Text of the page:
The hospital opened for surgery, critical care and imaging services in April 2021 as the second wave of the COVID-19 pandemic was beginning to recede.
Stephen said: “I’ve always been a keen footballer and have done a bit of cycling. At 57, my knees were telling me it was time to stop. I was referred to UCLH and was told I’d need both knees replaced.
“I had robot-assisted surgery on both knees at the same time. I was talked through how the three-hour procedure would be done, using the robot and 3D scanning technology to guide the surgery during the operation, which offers more precision.”
Prof. Geoff Bellingan, medical director for the Surgery and Cancer Board, said: “We worked extremely hard to finish the hospital, as we wanted to have this extra capacity, in a separate COVID-19 secure hospital available as soon as possible. The final construction phase and the clinical preparations to open all took place during the pandemic and we faced unprecedented challenges. These ranged from changing ways of working, to keeping the workforce safe, to getting equipment in from overseas.”
We work closely with our health and social care partnersfairest way, to everyone living in our area. UCLH is the lead coordinating provider for the planned ear nose and throat (ENT) network and the Grafton Way Building is the main centre for adult ENT surgery for the sector.
We are also part of the North Central London Elective Orthopaedic Network. It is made up of two partnerships - UCLH with Whittington Health NHS Trust, and North Middlesex University Hospital NHS Trust and the Royal Free London NHS Foundation Trust - alongside the Royal National Orthopaedic Hospital NHS Trust which is providing super specialist surgery. Clinicians work together, have joint training, and hospitals can share their facilities, opening up access to more dedicated beds and operating theatres.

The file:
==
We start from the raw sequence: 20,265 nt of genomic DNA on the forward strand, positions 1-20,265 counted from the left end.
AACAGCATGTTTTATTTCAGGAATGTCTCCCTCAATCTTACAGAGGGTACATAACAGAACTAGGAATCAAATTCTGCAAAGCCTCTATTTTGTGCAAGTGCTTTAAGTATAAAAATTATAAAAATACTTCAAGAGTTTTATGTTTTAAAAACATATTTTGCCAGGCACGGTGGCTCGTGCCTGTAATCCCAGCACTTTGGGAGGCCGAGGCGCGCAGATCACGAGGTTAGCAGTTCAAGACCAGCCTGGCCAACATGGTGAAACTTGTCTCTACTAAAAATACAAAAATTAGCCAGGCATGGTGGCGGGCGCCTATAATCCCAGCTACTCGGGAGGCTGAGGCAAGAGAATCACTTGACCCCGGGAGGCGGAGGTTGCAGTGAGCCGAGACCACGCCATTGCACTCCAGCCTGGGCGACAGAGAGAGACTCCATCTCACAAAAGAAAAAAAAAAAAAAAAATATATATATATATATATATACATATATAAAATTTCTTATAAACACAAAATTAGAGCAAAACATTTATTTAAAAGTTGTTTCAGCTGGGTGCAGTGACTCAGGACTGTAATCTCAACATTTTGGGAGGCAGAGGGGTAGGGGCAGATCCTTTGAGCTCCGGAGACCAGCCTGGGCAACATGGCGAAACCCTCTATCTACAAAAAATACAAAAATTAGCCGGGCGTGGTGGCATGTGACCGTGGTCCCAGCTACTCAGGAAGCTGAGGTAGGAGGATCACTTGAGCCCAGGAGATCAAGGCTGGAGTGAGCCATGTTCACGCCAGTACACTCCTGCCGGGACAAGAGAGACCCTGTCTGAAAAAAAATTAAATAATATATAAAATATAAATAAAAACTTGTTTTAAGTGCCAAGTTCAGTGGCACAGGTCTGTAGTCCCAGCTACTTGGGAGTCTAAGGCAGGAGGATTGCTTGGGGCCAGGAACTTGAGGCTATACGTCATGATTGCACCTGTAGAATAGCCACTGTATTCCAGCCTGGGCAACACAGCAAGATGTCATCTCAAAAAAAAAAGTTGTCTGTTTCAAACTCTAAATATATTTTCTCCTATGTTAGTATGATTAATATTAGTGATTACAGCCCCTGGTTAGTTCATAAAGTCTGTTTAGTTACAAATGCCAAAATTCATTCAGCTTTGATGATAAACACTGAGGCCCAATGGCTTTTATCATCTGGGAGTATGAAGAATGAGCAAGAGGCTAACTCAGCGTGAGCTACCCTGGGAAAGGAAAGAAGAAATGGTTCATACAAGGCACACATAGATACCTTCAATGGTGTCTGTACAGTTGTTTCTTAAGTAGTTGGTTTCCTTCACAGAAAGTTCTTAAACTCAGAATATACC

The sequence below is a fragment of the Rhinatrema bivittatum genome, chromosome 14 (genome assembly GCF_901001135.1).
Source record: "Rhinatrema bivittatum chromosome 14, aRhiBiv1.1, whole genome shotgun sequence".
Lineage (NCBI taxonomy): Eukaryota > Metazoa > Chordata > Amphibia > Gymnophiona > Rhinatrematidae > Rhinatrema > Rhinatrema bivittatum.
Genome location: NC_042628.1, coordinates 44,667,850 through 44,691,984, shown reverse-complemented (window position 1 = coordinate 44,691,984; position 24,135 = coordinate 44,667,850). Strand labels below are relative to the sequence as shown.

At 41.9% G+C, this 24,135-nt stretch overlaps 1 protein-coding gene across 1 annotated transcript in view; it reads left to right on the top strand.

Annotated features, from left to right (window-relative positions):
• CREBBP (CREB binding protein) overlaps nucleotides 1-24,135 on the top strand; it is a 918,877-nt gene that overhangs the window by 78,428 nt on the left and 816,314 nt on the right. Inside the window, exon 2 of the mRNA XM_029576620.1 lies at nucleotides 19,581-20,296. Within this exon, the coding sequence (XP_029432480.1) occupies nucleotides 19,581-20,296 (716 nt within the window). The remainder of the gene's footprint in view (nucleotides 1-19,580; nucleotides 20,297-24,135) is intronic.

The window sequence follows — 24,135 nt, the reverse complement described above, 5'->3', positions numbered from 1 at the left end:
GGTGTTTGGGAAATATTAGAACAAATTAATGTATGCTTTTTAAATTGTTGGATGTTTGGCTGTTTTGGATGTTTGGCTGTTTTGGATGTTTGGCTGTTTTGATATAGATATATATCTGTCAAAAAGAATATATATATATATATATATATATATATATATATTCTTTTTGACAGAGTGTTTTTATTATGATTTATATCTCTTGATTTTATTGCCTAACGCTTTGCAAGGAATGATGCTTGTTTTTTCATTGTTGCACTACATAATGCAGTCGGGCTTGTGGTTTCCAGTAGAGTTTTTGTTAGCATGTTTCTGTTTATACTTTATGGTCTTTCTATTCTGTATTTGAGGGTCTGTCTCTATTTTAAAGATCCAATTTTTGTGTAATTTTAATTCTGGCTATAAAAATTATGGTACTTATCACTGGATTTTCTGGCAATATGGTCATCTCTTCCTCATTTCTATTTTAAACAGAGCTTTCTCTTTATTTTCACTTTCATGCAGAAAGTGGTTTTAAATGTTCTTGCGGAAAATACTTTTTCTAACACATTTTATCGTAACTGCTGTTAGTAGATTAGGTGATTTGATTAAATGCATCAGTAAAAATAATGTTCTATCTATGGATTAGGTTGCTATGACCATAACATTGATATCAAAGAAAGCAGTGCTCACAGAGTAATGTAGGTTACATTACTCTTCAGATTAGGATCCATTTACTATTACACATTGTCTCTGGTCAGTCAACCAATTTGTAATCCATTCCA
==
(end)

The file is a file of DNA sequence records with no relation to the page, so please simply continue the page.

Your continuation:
Patients being treated through the UCLH and Whittington Health partnership will have their outpatient appointments at either hospital, and day surgery will also take place at both. Patients who need to stay overnight in hospital will be treated at UCLH. All surgery at UCLH will take place in the new Grafton Way Building. Outpatient and radiology appointments will continue on all sites.
Background photo: Paul Raftery courtesy of Bouygues UK
THE HEALING POWER OF ART
UCLH’s latest hospital building in Grafton Way is an example of how great art and interior design can make a visit to hospital feel so much better.
When you arrive at one of our hospitals, stop for a moment. Look around. The chances are you will see light, elements of nature, calming colours and art in many forms. Our hospitals are designed to create a safe haven away from the grit and grime of the city.
Artwork can lift the spirits and help patients to recover